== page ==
While her cover of ‘I Shall Be Released’ is a barnstormer, there’s something perhaps a little more pertinent on this cover of ‘Just Like A Woman’. The track itself is more akin to Simone’s style, and she delivers in bucketloads on this rendition from her 1974 covers album. It’s just about as perfect a cover as you’re ever likely to find from one of the best ever to do it.

‘I Shall Be Released’

A breathtaking track from Simone’s 1969 To Love Somebody, the cover of Dylan’s song ‘I Shall Be Released’ is perhaps the definitive version of the track. And that’s saying something. The song has been taken on by many of Dylan’s folk contemporaries and many artists since.

Nobody has come close to hitting the same highs as Nina Simone does on her rendition of the track. Lulled into a false sense of security with Simone’s jazz piano tones, she soon let’s rip with her imposing vocals. While Simone is comfortable whenever she’s at the piano, on this recording, she gives a particularly natural performance.

‘The Times They Are A Changin”

Taken from her startlingly brilliant To Love Somebody, Nina Simone takes on perhaps Dyan’s most famous song with the consummate ease of a true professional and the guile of a sincere artist. While Dylan’s version rests on the folksy twang of his guitar, Simone transcends the simple potency of the track and elevates it to national anthem levels of impressiveness.

It may not be her finest cover of Dylan. Still, to take on a song of such magnitude, even such a short time after its release, with such authentic magnanimity, truly showcases what a perfect performer and supreme singer Simone really was. The track sounds far removed from Dylan’s early scratchings and lands on terra firms as if dropped from the clouded gates of heaven itself.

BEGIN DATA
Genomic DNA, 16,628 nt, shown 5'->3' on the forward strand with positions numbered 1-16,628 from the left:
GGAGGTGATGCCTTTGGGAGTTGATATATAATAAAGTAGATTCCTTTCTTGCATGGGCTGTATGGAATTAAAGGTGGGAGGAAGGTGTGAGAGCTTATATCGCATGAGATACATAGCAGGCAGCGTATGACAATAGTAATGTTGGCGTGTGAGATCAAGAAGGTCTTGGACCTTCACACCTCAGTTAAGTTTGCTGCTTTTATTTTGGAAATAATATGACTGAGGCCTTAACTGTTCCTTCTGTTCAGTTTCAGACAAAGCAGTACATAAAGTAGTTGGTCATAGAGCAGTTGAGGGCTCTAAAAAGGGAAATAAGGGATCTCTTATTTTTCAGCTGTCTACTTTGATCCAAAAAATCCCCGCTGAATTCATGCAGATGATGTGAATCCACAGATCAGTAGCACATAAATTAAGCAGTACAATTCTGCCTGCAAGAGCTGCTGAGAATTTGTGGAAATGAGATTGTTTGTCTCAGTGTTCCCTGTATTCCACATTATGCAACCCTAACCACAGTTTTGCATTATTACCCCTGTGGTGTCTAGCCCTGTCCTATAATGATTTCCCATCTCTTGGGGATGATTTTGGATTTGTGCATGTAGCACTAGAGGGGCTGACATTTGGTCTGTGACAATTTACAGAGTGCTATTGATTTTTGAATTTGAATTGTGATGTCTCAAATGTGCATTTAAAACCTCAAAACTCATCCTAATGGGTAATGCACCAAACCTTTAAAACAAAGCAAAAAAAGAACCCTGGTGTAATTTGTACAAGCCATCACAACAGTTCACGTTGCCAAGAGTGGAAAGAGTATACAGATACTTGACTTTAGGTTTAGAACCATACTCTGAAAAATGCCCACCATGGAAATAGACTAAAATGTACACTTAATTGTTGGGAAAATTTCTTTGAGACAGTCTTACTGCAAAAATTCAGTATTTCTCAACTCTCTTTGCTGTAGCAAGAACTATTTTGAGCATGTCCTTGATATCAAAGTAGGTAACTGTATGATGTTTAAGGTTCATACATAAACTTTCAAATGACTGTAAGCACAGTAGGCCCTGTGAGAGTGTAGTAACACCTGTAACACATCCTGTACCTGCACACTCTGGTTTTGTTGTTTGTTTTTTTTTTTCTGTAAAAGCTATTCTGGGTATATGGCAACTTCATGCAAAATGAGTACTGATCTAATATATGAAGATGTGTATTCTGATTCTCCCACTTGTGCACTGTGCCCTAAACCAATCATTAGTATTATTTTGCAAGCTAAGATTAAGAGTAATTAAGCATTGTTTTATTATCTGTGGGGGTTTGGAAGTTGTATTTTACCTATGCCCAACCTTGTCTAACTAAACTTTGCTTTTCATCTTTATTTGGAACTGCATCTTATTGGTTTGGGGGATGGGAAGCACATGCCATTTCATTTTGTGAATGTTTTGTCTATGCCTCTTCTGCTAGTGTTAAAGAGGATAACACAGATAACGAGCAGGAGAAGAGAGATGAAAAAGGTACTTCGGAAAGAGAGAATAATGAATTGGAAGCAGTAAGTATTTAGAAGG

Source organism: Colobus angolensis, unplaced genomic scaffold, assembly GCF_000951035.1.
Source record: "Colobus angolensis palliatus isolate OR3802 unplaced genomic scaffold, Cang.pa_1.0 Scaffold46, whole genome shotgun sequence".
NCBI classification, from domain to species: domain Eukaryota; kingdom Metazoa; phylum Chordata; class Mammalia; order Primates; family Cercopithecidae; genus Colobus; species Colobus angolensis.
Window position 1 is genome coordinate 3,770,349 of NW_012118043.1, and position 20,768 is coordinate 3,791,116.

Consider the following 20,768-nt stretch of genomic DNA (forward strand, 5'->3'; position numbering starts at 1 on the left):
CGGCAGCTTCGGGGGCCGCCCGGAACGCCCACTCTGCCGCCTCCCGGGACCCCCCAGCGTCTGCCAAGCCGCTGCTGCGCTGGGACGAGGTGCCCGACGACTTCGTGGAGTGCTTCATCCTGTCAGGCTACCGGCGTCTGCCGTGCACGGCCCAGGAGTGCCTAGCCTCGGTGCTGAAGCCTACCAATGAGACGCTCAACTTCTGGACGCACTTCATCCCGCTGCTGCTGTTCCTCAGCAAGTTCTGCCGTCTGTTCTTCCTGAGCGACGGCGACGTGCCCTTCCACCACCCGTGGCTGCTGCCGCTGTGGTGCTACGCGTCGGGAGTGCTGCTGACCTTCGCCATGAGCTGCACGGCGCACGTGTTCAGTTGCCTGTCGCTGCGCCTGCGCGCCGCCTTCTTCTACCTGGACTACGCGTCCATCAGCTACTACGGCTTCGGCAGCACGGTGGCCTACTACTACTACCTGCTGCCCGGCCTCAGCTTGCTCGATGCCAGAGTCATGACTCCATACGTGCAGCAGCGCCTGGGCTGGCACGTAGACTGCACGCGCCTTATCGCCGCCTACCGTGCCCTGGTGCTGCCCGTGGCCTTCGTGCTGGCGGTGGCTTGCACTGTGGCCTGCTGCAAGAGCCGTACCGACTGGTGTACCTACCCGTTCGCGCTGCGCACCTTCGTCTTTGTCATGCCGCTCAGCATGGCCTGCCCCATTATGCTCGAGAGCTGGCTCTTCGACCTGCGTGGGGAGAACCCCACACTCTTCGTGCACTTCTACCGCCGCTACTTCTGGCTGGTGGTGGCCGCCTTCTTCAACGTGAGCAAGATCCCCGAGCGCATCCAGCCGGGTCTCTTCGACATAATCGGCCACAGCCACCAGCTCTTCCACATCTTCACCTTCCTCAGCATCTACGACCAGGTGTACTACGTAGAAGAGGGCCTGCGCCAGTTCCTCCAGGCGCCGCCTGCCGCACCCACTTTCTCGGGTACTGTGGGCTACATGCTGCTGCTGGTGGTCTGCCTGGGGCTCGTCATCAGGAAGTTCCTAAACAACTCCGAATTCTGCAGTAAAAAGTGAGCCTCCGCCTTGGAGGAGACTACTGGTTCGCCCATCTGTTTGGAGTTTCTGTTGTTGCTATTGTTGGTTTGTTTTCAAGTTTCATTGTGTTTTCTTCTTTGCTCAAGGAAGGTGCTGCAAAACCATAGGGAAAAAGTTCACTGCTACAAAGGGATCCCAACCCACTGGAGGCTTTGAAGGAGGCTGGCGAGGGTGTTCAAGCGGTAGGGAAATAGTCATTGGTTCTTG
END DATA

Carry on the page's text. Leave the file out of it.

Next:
‘Just Like Tom Thumb’s Blues’

The track has been taken on by everyone from Neil Young to Judy Collins, but something is especially entrancing about Simone’s version on ‘Just Like Tom Thumb’s Blues’. Attempting to rework any material by Dylan is a difficult task, but not for Simone, and her scintillating take on his efforts impressed the man himself.

In his 2015 speech at the MusiCares Awards, Dylan took the time to speak about his appreciation for Simone: “Nina Simone, I used to cross paths with her in New York City in the Village Gate nightclub,” he said. “She was an artist I definitely looked up to,” he told the audience. “She recorded some of my songs that she learned directly from me, sitting in a dressing room. She was an overwhelming artist, piano player and singer.

“Very strong woman, very outspoken and dynamite to see perform. That she was recording my songs validated everything that I was about. Nina was the kind of artist that I loved and admired.”

‘The Ballad of Hollis Brown’

One of Dylan’s famous story-songs, ‘The Ballad of Hollis Brown’, is one of Dylan’s most nuanced tracks, even if it rarely breaks into such lists. Sharps, sincere and as powerful as a dagger to the temple, there is something wholly gripping by Dylan’s original telling of the story. But with Simone’s unique delivery on her 1965 record Let It All Out, the song becomes something new.

Simone’s retelling of the tale felt far more barbed than ever before. Simone leaned heavily o the civil rights movement with her emotion in the song, drawing needed parallels between the persecution of the protagonists. Such is her command of the song that it is now noted as the definitive version of the track.